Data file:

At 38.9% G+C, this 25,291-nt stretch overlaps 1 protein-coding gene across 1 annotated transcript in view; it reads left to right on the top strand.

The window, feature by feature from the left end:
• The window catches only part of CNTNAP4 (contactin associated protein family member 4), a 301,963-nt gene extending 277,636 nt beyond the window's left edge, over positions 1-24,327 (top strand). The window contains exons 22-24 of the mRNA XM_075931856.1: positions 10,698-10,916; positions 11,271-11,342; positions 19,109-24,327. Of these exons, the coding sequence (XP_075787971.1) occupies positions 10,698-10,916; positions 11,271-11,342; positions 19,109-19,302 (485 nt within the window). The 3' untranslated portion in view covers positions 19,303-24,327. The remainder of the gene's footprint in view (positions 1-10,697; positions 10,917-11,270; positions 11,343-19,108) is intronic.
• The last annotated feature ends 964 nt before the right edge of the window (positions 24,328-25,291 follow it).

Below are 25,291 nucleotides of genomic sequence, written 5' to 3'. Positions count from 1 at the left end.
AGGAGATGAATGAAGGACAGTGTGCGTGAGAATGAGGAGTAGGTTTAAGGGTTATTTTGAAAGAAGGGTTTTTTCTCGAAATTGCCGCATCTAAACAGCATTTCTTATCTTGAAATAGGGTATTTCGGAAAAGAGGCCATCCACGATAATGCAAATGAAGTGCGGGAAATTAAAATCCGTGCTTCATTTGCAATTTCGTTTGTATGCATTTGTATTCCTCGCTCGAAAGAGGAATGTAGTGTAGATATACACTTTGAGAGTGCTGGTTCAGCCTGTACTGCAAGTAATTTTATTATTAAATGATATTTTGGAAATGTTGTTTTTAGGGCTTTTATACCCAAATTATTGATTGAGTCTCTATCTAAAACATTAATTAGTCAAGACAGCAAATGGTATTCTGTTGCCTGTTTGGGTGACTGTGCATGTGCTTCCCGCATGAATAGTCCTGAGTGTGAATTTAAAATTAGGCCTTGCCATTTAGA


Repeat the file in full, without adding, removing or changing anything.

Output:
At 38.9% G+C, this 25,291-nt stretch overlaps 1 protein-coding gene across 1 annotated transcript in view; it reads left to right on the top strand.

The window, feature by feature from the left end:
• The window catches only part of CNTNAP4 (contactin associated protein family member 4), a 301,963-nt gene extending 277,636 nt beyond the window's left edge, over positions 1-24,327 (top strand). The window contains exons 22-24 of the mRNA XM_075931856.1: positions 10,698-10,916; positions 11,271-11,342; positions 19,109-24,327. Of these exons, the coding sequence (XP_075787971.1) occupies positions 10,698-10,916; positions 11,271-11,342; positions 19,109-19,302 (485 nt within the window). The 3' untranslated portion in view covers positions 19,303-24,327. The remainder of the gene's footprint in view (positions 1-10,697; positions 10,917-11,270; positions 11,343-19,108) is intronic.
• The last annotated feature ends 964 nt before the right edge of the window (positions 24,328-25,291 follow it).

Below are 25,291 nucleotides of genomic sequence, written 5' to 3'. Positions count from 1 at the left end.
AGGAGATGAATGAAGGACAGTGTGCGTGAGAATGAGGAGTAGGTTTAAGGGTTATTTTGAAAGAAGGGTTTTTTCTCGAAATTGCCGCATCTAAACAGCATTTCTTATCTTGAAATAGGGTATTTCGGAAAAGAGGCCATCCACGATAATGCAAATGAAGTGCGGGAAATTAAAATCCGTGCTTCATTTGCAATTTCGTTTGTATGCATTTGTATTCCTCGCTCGAAAGAGGAATGTAGTGTAGATATACACTTTGAGAGTGCTGGTTCAGCCTGTACTGCAAGTAATTTTATTATTAAATGATATTTTGGAAATGTTGTTTTTAGGGCTTTTATACCCAAATTATTGATTGAGTCTCTATCTAAAACATTAATTAGTCAAGACAGCAAATGGTATTCTGTTGCCTGTTTGGGTGACTGTGCATGTGCTTCCCGCATGAATAGTCCTGAGTGTGAATTTAAAATTAGGCCTTGCCATTTAGA